The University of Nebraska–Lincoln College of Business marks the intended destination for thousands of high school students from across the United States competing in the Personal Finance Challenge national competition this spring. Nebraska Treasurer Don Stenberg announced the event at a press conference held in association with the Nebraska Council on Economic Education (NCEE) housed in the college.
Joining Treasurer Stenberg in making the announcement were Dr. Kathy Farrell, James Jr. and Susan Stuart Endowed Dean of the College of Business, and Jennifer Davidson, president of the NCEE. Also attending the news conference was Kirk Kellner ’80 of Omaha, regional president of Wells Fargo, the signature corporate sponsor of the May 11 event.
Davidson expects 25 states to participate in the Personal Finance Challenge competition. She explained the competition teaches basic concepts of taking personal responsibility for financial decision-making.
“I am thrilled to partner with the Nebraska State Treasurer’s Office and Wells Fargo to make this event a reality,” said Davidson. “It’s the first time in the eight-year history of the competition that we’ll be hosting. Each state declares their own champion who will advance to Lincoln. Each team at the national competition will be provided a detailed fictitious family scenario including information such as family income, number of children, their ages, asset and debt information and financial goals. Teams put together financial plans and present them to a panel of judges.”
Stenberg emphasized the strong partnership between his office, the NCEE and the National Association of State Treasurers (NAST). NAST issued a resolution endorsing the Personal Finance Challenge and encouraging students to prepare, study and enter the competition.
“The State Treasurer relationship with the Nebraska Council on Economic Education goes back five years when my office launched a financial education initiative for high school students. One component of the initiative focused on offering an online financial education course to Nebraska schools at no charge to the students, the schools or the taxpayers. The second component was focused on helping exemplary students prepare for college by awarding Nebraska Educational Savings Trust college savings accounts to winners in the Personal Financial Challenge competition,” said Stenberg.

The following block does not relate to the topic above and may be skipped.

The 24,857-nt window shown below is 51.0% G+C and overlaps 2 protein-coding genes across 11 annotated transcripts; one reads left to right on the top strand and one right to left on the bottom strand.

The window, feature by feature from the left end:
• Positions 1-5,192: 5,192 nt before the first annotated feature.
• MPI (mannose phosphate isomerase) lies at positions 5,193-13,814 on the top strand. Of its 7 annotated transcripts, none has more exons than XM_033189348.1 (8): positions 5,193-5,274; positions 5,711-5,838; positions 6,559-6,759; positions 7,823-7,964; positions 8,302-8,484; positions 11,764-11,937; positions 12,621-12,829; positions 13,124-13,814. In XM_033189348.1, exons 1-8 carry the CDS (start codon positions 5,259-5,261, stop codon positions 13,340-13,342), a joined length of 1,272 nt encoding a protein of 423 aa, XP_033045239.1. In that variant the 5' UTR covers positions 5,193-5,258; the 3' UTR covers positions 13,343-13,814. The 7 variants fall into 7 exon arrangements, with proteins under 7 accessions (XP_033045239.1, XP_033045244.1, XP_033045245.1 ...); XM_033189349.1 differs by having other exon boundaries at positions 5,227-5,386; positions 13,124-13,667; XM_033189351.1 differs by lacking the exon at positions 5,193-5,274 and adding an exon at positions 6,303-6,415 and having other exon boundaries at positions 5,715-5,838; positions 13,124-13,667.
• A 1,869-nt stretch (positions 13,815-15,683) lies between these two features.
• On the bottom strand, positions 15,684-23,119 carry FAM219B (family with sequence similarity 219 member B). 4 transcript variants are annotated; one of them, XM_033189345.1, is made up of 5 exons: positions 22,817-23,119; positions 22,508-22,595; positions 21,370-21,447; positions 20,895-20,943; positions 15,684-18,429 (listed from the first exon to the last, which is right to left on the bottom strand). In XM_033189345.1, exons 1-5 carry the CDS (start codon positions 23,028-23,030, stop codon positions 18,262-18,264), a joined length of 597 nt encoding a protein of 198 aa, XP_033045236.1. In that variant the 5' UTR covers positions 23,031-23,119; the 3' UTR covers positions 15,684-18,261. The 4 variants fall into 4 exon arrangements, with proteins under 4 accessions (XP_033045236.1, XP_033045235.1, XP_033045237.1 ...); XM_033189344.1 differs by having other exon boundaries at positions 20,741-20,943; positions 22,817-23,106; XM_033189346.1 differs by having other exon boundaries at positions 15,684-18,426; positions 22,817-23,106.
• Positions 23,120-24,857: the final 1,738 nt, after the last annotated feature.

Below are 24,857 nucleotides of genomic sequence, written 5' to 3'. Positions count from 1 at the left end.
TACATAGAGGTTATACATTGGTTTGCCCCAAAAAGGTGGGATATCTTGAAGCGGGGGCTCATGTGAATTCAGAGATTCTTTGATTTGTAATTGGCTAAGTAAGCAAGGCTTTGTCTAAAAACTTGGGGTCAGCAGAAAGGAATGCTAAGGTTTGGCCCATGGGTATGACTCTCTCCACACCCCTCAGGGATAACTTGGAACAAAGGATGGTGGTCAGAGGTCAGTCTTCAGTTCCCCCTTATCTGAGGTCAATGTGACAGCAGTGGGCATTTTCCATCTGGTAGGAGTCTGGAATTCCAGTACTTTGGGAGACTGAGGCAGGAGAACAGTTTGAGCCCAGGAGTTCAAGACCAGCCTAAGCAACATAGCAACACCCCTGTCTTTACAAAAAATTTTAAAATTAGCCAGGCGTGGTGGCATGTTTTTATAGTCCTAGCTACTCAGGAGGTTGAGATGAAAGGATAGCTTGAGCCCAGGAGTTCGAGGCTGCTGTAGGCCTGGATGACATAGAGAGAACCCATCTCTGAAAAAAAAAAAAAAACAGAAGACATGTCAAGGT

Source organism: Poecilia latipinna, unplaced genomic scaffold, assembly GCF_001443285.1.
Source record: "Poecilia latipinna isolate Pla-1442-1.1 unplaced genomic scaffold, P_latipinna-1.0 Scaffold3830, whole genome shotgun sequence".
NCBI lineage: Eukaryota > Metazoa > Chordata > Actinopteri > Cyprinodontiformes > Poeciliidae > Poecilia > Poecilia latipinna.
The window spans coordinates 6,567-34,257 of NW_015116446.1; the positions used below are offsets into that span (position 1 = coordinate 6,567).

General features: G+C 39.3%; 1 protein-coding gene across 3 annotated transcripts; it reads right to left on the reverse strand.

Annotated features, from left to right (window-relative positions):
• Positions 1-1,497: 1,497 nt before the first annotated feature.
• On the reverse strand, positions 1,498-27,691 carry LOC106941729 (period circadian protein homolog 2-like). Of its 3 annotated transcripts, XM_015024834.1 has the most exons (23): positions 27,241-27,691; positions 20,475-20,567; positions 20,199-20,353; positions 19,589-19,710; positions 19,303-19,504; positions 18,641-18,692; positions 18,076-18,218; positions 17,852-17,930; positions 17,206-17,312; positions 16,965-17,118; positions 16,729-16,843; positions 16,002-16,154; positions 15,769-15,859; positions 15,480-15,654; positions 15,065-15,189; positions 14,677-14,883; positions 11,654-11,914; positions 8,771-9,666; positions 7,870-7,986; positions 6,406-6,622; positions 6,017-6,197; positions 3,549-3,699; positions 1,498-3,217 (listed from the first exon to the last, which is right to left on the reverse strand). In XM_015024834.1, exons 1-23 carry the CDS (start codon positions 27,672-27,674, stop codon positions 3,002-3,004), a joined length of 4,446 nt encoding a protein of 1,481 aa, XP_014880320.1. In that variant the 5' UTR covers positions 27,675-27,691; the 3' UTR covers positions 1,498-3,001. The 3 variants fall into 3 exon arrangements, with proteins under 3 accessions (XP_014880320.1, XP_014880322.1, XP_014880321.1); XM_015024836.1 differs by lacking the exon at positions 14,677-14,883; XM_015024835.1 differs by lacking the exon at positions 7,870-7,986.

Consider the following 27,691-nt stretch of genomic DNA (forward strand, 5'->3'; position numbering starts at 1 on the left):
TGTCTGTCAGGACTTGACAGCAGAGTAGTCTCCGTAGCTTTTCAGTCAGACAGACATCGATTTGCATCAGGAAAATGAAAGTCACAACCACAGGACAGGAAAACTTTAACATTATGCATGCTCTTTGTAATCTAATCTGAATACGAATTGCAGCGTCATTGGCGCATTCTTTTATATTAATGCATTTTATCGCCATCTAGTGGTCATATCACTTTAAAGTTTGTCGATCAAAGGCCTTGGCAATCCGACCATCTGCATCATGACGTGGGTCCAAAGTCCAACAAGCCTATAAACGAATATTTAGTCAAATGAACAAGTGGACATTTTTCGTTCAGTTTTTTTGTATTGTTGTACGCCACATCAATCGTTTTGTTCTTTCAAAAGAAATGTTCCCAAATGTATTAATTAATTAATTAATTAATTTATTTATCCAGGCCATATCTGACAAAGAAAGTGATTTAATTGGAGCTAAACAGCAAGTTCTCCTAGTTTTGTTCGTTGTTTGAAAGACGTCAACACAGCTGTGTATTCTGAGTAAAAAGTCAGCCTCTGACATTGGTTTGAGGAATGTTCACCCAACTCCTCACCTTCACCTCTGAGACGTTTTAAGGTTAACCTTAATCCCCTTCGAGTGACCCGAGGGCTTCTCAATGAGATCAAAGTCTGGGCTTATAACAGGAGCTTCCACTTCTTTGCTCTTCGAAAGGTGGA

Kellner endorsed the efforts of Davidson in getting the event to Nebraska. He sees the value as foundational for the future of young people everywhere.
“Financial education and financial literacy are incredibly important,” said Kellner. “At Wells Fargo, we think it’s important to cultivate financial literacy in order to be successful in life. We support this competition because it’s not just about the young people who get here, but it’s all those competing across the country learning every day about the importance of personal finance.”
Farrell thanked program partners at the Nebraska State Treasury office, Wells Fargo and the NCEE for making it happen. She believes the event helps in continuing the strong reputation of Nebraska as a business leader, particularly being able to showcase the new business facility.
“We hope students who attend the competition consider coming to Nebraska – right here in Howard L. Hawks Hall. When you have a brand new facility that was so graciously provided by private support it’s a game-changer for us. Facilities matter in higher education and this is the first opportunity we’ve had to host the competition so we’re very excited,” Farrell said.
For more information about the NCEE, visit: http://business.unl.edu/outreach/econ-ed/nebraska-council-on-economic-education/